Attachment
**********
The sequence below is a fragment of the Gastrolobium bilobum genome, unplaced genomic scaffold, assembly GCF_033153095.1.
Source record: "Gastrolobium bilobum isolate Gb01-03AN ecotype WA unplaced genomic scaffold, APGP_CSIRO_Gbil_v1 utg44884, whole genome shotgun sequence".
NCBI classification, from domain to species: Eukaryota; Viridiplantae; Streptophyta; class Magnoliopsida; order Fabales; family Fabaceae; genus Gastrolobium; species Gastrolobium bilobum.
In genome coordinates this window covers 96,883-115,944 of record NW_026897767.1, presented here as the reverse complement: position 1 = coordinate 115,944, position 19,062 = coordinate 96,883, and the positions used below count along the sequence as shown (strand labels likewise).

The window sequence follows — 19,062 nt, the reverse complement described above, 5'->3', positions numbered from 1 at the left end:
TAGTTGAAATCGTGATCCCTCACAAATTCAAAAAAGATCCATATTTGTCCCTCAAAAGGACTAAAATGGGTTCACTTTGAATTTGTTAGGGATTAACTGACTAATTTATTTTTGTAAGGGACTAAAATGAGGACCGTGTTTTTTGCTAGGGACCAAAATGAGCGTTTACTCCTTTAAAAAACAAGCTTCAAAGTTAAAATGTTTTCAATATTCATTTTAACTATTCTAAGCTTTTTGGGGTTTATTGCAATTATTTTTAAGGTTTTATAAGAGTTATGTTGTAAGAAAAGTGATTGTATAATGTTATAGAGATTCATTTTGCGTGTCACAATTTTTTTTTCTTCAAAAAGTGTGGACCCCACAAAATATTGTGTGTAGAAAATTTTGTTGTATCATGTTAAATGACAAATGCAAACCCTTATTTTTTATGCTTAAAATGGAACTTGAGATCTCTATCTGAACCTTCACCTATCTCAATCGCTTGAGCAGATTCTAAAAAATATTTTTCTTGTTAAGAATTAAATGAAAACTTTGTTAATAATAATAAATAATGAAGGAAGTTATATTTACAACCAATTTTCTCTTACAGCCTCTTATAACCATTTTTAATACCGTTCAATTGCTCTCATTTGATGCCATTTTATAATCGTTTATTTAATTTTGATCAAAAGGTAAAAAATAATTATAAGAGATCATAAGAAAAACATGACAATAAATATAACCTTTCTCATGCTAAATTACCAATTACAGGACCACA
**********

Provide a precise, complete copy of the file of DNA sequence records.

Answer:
The sequence below is a fragment of the Gastrolobium bilobum genome, unplaced genomic scaffold, assembly GCF_033153095.1.
Source record: "Gastrolobium bilobum isolate Gb01-03AN ecotype WA unplaced genomic scaffold, APGP_CSIRO_Gbil_v1 utg44884, whole genome shotgun sequence".
NCBI classification, from domain to species: Eukaryota; Viridiplantae; Streptophyta; class Magnoliopsida; order Fabales; family Fabaceae; genus Gastrolobium; species Gastrolobium bilobum.
In genome coordinates this window covers 96,883-115,944 of record NW_026897767.1, presented here as the reverse complement: position 1 = coordinate 115,944, position 19,062 = coordinate 96,883, and the positions used below count along the sequence as shown (strand labels likewise).

The window sequence follows — 19,062 nt, the reverse complement described above, 5'->3', positions numbered from 1 at the left end:
TAGTTGAAATCGTGATCCCTCACAAATTCAAAAAAGATCCATATTTGTCCCTCAAAAGGACTAAAATGGGTTCACTTTGAATTTGTTAGGGATTAACTGACTAATTTATTTTTGTAAGGGACTAAAATGAGGACCGTGTTTTTTGCTAGGGACCAAAATGAGCGTTTACTCCTTTAAAAAACAAGCTTCAAAGTTAAAATGTTTTCAATATTCATTTTAACTATTCTAAGCTTTTTGGGGTTTATTGCAATTATTTTTAAGGTTTTATAAGAGTTATGTTGTAAGAAAAGTGATTGTATAATGTTATAGAGATTCATTTTGCGTGTCACAATTTTTTTTTCTTCAAAAAGTGTGGACCCCACAAAATATTGTGTGTAGAAAATTTTGTTGTATCATGTTAAATGACAAATGCAAACCCTTATTTTTTATGCTTAAAATGGAACTTGAGATCTCTATCTGAACCTTCACCTATCTCAATCGCTTGAGCAGATTCTAAAAAATATTTTTCTTGTTAAGAATTAAATGAAAACTTTGTTAATAATAATAAATAATGAAGGAAGTTATATTTACAACCAATTTTCTCTTACAGCCTCTTATAACCATTTTTAATACCGTTCAATTGCTCTCATTTGATGCCATTTTATAATCGTTTATTTAATTTTGATCAAAAGGTAAAAAATAATTATAAGAGATCATAAGAAAAACATGACAATAAATATAACCTTTCTCATGCTAAATTACCAATTACAGGACCACA